LAS VEGAS, Nev.—A long-time advocate for lower downforce on the NASCAR Sprint Cup Series cars, Carl Edwards like the direction of the new competition package, which features a smaller spoiler
Now he hopes NASCAR will go accelerate the trend.
“I believe that I’m on the same page with everyone—NASCAR, the drivers, the fans—we all want to see the best racing on the race track,” Edwards said. “The question is how exactly do we get that. The way I understand it, Gene Stefanyshyn (NASCAR senior vice president for innovation and racing development) and everyone at NASCAR is going through the process of trying to remove a little bit of downforce and to make the cars race better.
“I’m hoping that there’s more of that in the future, because what’s happening is, as you remove horsepower, there’s just less time off the throttle and eventually if you keep taking more horsepower away and the teams keep finding more and more downforce, it will be impossible to pass.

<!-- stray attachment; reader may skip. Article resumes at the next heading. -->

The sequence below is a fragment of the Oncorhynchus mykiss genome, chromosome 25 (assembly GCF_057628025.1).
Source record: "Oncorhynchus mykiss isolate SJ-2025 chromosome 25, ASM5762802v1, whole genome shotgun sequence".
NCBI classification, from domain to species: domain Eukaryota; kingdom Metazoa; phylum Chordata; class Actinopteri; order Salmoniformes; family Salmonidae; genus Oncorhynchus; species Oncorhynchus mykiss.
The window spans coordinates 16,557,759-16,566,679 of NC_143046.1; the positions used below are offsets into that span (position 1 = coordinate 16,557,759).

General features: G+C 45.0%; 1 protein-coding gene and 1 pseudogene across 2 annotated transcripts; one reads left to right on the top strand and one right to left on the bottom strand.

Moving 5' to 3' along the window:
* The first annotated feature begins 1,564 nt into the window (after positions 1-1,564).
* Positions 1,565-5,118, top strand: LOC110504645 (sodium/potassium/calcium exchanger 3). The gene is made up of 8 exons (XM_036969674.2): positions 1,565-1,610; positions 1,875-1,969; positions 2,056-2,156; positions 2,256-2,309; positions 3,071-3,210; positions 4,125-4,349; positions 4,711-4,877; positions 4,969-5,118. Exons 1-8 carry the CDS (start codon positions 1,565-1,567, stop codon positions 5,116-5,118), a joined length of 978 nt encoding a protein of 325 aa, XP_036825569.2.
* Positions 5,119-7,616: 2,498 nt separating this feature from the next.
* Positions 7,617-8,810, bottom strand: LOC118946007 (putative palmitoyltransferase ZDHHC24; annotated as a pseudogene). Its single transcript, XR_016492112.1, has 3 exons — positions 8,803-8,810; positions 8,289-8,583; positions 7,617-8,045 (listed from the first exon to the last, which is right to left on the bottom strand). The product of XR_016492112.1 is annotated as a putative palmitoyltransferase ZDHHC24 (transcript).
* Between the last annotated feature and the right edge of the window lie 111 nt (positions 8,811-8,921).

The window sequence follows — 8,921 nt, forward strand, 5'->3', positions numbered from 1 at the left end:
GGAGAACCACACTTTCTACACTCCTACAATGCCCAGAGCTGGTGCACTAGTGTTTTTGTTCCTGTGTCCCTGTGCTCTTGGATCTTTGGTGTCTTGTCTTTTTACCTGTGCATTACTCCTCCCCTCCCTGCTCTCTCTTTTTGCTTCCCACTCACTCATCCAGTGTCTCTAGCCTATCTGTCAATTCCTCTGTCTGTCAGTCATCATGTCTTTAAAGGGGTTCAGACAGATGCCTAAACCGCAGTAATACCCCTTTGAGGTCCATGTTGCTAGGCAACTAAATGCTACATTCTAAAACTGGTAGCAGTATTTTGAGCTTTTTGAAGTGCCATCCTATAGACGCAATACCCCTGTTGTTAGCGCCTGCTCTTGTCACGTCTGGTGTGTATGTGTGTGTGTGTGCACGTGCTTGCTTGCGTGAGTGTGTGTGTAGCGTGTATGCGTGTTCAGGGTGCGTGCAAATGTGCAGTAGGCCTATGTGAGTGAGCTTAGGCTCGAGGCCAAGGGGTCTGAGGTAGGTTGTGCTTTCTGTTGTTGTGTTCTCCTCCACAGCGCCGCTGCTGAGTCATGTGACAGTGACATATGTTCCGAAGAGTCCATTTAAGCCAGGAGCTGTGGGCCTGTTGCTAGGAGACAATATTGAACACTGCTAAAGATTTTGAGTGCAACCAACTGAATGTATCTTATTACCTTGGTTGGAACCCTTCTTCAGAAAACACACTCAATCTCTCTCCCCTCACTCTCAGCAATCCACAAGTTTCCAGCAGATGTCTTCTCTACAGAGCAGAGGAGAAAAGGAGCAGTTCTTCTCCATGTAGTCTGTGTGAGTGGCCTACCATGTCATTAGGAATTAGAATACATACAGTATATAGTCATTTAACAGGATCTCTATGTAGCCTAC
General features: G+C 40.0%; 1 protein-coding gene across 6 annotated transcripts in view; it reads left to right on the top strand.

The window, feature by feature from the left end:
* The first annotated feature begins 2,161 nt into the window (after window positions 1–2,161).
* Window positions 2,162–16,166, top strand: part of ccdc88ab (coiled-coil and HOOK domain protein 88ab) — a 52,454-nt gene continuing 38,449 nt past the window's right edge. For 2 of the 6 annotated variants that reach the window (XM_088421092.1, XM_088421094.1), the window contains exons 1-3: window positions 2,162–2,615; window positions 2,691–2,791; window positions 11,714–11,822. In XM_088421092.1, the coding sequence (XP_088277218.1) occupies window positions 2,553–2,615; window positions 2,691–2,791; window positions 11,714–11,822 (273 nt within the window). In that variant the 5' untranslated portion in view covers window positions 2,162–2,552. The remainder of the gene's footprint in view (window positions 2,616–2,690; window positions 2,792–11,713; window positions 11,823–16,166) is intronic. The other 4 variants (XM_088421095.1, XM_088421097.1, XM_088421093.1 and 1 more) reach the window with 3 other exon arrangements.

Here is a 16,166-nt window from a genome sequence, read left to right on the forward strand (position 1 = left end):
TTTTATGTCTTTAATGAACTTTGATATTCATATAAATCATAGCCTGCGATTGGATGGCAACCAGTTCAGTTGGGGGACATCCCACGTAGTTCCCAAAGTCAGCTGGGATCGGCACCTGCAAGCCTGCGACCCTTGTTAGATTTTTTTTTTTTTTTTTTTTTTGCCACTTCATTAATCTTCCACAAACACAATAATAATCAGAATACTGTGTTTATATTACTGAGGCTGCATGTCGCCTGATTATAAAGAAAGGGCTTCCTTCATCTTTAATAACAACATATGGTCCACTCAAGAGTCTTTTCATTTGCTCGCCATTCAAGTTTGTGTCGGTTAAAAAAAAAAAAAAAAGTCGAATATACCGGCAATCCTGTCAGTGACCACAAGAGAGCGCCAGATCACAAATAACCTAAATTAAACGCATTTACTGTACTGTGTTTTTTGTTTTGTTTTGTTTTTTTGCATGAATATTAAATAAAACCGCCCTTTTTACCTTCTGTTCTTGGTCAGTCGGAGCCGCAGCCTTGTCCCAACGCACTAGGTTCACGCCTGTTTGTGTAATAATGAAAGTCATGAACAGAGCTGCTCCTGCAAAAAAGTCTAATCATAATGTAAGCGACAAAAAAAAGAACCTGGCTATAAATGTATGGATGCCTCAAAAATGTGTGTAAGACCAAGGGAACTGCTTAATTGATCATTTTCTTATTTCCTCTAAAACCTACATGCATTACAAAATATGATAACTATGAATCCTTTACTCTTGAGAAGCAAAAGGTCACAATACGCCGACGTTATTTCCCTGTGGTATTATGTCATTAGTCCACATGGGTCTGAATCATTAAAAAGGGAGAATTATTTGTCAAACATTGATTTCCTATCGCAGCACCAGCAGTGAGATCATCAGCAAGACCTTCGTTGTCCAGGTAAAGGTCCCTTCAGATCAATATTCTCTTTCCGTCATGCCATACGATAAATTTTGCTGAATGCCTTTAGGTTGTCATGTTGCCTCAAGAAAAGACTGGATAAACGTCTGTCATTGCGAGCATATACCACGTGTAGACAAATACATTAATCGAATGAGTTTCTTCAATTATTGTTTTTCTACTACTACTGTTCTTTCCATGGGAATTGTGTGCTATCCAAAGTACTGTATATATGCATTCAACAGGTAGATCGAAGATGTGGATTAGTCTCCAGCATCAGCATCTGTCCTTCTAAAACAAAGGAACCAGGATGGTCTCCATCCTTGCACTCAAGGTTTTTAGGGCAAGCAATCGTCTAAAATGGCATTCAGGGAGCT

“So NASCAR has to stay ahead of that curve. They’re working on it. We tested a package that is even lower downforce than this and I hope and pray every day that that’s the direction we go, because I believe that’s what the fans deserve. I think that’s what’s going to provide the best racing and NASCAR has been headed that direction.”
Fans are slated to get their first preview of the initial version of the 2016 competition package at the Sprint All-Star Race at Charlotte Motor Speedway in May.
RAGAN TO BACKUP CAR
Last week’s Atlanta winner, Jimmie Johnson, led both Saturday Sprint Cup practices, running 191.891 mph in the first session and 187.637 mph in warmer conditions in final practice.
Relatively speaking, reigning series champion Kevin Harvick was considerably faster in race trim than he was during qualifying. Harvick, who will start 18th on Sunday, was third fastest in Saturday’s morning practice and fifth fastest in the final session, a good omen for Sunday’s race.